ZenStorming

Where Science Meets Muse

Posts Tagged ‘food innovation’

Be Bold – Innovate Like a Monk! (and Have a Beer)

Posted by Plish on October 20, 2016

For the first 5000 years of its existence, beer was hopless (and some may say ‘hopeless’ as well! 😉 ).  In order to add flavor and balance to beer and impart preservative qualities, various herbs and spices were added to the fermented joy.

And then, some time in the late 8th and early 9th centuries, monks began experimenting with green cones of a towering bine:  hops.  The rest as they say, is history – or rather – the present.  Hopped beers of all sorts are ubiquitous in the world of brewing; so much so,  that some view hops as overpowering the  nuanced complexities of beer  instead of playing a complementary role.

Love ’em, hate ’em, or grow ’em (I’m in all those camps by the way 😉 ) hops are relative newcomers to the world of brewing.  They were, at the time of their introduction, an innovation.  A bold innovation in fact.

Think of it, or rather, look around.  What product in your room has been relatively unchanged for hundreds of years?  Now, think of a way to tweak it in a way that the whole world will make that tweak the norm.  Socks? Walls? Tables?  Nails?  Glass? Water? Air?

Just because we use something everyday doesn’t mean it’s the best it can be.  Perhaps, the best is yet to come!

Be bold!

Innovate like a monk!

🙂

 

 

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Posted in Design, Food, innovation, Uncategorized | Tagged: , , , , , , , , , | Leave a Comment »

Lessons on Innovating Using Cornstraints (It’s Not a Typo)

Posted by Plish on June 6, 2016

Now that we’re in the season of barbecues and beer, let’s delve into innovating using constraints.  For this post we’ll look at innovating how we eat corn on the cob, so we should probably call them “Cornstraints” (Sorry, couldn’t resist 😉 )

Typically, eating corn on the cob is a delicious but messy process because the cob can be slathered with butter, salt, pepper, mayo, pepper sauce, etc. (Corn must be delicious! – User applied constraints).  Most people don’t want this on their fingers (Keep fingers clean –A user applied constraint).  Not to mention, corn cobs are remarkably efficient at retaining heat (an inherent constraint), so holding them at the ends can be challenge if they were recently plucked out of boiling water.

Doing a quick Google search shows people are pretty much dealing with these constraints already.

Capturea.PNG

Most innovations in this space deal with ways of holding the corn.  Inserting sticks or holding the ears of the corn seem to be the most common solutions.  Using napkins or some other intermediate device are also ways of minimizing mess, improving grip, and increasing comfort.

How else can we improve the eating experience?

  1. Who says we have to hold it?  It’s a choice – a user applied constraint.  We can, as some people with dental work do, cut off the corn and eat it with a fork.  We can also use a power drill (as has been done by some folks on YouTube)  but this brings up whether we should ignore another  user applied constraint: All the kernels need to end up in the mouth .  We could also design a corn stand that holds the cob for us; or for that matter, we could ask a friend to hold it for us so we don’t get our own hands gummed up.  This then brings up a possible constraint: Eating Corn on the Cob shouldn’t cause us to lose friends.
  2. Since the center of the cob is often hot, what if we cook the corn without heating the core?  Think of ways to do this and have fun with solar heaters or blow torches!  For that matter, let’s work with the reverse of the constraint (Corn needs to be served hot) and create a delicious COLD corn dish!  What about chemically ‘cooking’ the corn?  We can use enzymes or chemicals to convert the corn into something delectable and yet cool.   Or what if we slice the corn cob into 1/4″ slices so that corn chips takes on a new meaning? 😉  Since they’re thinner, the centers will cool faster and be easier to hold.  Plus, the corn can now be dipped into whatever sauce we want!  We ignore one user constraint (Corn cob must be whole) and turn another on its head (The entire cob must be slathered with the same substance)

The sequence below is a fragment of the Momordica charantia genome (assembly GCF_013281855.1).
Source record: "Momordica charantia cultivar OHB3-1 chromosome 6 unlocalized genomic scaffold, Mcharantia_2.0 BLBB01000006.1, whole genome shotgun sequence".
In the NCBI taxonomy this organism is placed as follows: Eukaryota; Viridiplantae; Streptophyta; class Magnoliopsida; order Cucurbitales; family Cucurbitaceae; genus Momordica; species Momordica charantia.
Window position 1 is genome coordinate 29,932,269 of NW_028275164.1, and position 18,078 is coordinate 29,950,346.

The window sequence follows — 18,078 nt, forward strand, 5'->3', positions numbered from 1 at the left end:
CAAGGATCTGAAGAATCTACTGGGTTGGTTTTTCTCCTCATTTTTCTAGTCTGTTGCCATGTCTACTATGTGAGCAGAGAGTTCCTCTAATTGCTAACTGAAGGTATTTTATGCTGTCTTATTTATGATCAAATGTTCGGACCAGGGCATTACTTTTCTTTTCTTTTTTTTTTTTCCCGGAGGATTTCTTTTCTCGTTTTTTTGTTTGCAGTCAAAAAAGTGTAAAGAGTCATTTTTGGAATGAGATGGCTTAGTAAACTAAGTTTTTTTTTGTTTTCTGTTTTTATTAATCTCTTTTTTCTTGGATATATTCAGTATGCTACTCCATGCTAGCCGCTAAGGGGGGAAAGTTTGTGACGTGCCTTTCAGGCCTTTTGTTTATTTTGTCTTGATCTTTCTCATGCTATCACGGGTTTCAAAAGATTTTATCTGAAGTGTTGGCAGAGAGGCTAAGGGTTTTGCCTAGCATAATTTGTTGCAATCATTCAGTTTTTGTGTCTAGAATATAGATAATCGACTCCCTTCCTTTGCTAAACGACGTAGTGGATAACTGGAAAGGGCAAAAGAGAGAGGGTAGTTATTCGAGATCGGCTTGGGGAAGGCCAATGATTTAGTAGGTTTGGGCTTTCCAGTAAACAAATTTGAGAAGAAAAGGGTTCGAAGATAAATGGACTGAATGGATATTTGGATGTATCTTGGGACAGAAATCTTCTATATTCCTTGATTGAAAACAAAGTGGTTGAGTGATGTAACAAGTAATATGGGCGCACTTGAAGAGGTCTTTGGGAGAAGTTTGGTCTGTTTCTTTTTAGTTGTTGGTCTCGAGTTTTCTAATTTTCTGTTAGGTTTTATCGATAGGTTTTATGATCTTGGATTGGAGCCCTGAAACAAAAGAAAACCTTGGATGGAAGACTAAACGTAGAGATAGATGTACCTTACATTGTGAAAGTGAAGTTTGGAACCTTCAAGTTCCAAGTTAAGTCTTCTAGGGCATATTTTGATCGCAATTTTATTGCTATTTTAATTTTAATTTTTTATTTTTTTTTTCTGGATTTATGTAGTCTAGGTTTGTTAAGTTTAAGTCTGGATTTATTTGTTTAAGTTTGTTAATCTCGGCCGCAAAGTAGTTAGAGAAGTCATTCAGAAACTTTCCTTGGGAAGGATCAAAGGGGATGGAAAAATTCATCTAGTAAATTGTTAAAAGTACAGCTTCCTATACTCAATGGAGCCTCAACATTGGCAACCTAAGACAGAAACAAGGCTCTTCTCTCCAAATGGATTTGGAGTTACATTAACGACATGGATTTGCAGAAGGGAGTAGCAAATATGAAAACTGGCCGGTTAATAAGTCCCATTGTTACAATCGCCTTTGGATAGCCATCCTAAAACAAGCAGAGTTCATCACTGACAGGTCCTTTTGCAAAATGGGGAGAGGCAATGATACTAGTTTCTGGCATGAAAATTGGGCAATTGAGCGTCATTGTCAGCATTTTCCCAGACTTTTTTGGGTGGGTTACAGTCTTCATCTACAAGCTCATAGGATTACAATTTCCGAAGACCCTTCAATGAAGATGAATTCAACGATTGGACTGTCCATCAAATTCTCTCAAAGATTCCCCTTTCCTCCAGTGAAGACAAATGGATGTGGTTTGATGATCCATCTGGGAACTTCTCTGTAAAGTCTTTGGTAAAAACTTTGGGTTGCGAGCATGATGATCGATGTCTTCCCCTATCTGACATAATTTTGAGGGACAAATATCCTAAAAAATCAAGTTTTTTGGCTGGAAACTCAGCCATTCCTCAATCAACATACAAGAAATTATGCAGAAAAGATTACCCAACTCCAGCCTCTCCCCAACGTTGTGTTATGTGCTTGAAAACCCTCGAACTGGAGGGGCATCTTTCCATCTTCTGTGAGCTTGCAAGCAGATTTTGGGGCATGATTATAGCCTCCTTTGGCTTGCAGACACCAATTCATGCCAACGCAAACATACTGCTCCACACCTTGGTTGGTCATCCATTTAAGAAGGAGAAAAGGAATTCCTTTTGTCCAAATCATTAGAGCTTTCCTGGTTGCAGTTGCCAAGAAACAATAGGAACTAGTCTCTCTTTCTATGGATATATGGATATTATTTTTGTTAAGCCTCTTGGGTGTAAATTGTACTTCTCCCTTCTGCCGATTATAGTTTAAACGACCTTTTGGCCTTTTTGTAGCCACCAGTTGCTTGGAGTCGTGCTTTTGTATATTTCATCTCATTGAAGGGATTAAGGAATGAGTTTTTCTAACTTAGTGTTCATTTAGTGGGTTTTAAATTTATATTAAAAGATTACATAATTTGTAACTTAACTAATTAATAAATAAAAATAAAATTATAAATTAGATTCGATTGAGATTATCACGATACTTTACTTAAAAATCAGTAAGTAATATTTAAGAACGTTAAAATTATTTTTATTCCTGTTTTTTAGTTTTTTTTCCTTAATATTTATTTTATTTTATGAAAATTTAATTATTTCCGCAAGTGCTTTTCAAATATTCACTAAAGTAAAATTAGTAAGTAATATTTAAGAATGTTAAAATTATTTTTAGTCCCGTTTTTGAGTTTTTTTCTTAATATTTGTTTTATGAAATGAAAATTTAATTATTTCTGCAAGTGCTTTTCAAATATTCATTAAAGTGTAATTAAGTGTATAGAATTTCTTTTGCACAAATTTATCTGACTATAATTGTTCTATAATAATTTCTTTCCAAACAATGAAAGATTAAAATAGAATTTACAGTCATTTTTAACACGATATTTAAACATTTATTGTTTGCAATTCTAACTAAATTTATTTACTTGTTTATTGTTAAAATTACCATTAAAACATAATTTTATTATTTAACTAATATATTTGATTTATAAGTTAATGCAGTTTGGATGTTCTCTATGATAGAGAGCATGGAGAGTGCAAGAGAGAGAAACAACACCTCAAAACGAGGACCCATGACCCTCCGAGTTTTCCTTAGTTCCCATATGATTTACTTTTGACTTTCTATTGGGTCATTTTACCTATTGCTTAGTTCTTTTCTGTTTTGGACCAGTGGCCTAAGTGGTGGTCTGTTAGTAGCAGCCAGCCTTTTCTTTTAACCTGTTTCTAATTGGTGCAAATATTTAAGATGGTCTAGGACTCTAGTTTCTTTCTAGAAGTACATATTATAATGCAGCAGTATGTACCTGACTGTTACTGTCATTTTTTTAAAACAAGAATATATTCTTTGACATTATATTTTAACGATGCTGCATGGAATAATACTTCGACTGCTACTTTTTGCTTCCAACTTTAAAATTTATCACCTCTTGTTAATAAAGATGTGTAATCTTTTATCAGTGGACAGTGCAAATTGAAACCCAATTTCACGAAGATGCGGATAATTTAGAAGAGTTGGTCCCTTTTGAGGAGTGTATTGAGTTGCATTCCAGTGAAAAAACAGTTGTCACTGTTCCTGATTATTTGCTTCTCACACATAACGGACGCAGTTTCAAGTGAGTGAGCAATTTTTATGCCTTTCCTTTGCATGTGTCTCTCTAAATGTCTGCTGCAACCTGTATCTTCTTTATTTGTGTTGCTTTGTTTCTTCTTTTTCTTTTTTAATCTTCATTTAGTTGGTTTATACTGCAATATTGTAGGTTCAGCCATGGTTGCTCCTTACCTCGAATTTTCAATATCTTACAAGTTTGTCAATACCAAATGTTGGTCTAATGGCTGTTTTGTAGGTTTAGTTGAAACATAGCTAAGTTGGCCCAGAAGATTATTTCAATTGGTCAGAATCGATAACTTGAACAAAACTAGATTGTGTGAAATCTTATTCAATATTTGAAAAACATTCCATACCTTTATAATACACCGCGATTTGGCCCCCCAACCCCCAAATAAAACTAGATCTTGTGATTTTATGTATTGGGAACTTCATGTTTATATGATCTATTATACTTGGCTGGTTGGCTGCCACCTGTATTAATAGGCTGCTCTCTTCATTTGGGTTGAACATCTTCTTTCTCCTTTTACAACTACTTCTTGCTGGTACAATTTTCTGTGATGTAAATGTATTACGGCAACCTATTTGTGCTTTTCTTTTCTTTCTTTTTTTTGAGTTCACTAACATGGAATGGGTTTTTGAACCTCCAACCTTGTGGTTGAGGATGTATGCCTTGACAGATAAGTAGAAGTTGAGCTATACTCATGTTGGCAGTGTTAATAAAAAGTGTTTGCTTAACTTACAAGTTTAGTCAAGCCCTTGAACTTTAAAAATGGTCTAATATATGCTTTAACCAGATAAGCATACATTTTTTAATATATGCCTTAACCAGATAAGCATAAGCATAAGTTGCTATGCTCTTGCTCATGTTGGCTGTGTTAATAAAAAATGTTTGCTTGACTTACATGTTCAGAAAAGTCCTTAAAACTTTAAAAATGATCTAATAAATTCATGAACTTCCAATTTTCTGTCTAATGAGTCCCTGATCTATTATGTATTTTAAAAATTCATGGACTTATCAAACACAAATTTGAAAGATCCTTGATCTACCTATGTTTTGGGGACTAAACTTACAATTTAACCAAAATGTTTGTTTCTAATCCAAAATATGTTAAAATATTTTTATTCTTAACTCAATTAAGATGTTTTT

3.  The center of the cob is typically not edible (Inherent Constraint).  So let’s make it edible!  Can we inject it with something prior to cooking it so that it softens and tastes good?

I could go on, but let’s take a look at what I’ve done.

At the heart of all the above ideas is a questioning of the constraint.  Why do we have to buy in to the constraint?  Let’s change it.  Who cares if it’s inherent in the product – work around it!   Personally I like looking at the opposite of what the constraint implies and then find a way to make that reality.  What’s very interesting (and fruitful!) is that as one starts playing with the alteration of constraints, new constraints inevitably pop up.  This makes sense because once constraints get changed, the whole context can change.  This change in context demands that we ask new questions and probe the new constraints that are formed.

So, the next time you’re eating corn on the cob, think about ways of changing the eating experience.  It might make for a great discussion at a party!  I’d love to hear your ideas for changing the experience by experimenting with cornstraints. 🙂

 

 

 

Posted in Creative Thinking Techniques, creativity, Design, design thinking, Disruptive Innovation, Food, innovation, Innovation Tools, Service Design, Social Innovation, Uncategorized | Tagged: , , , , , , , , , , , , , , , , , , , | Leave a Comment »

Use This Simple Innovation Technique to Create Better Pizza….er, Products!

Posted by Plish on May 20, 2015

We’ve all had this experience:

You order a pizza for pickup.  You get home and open the box and find the cardboard under the pizza is wet and soggy.  You dig into the pizza but find out that, unfortunately, the flavor of  the wet cardboard  transferred to the pizza’s crust.

I’ve had the same experience on pizzas that were delivered as well.  Anything more than 10 minutes and the soggy cardboard effect kicks in.

How do we fix it?

Let’s use the time honored technique of re-ordering the sequence of events to create a different, and better, product, er…pizza.

Very often certain events get canonized as the way to create a product.  In some ways this is a good thing as it virtually guarantees repeatability in end products.  In the case of pizza the following happens :

  1. Take order
  2. Take crust and spread tomato sauce evenly
  3. Place cheese on tomato sauce
  4. Add  other toppings (If applicable)
  5. Place in oven at 425F for 15 minutes.
  6. Pull pizza out of the oven
  7. Place on hard surface
  8. Cut pizza
  9. Place on cardboard and slide into pizza box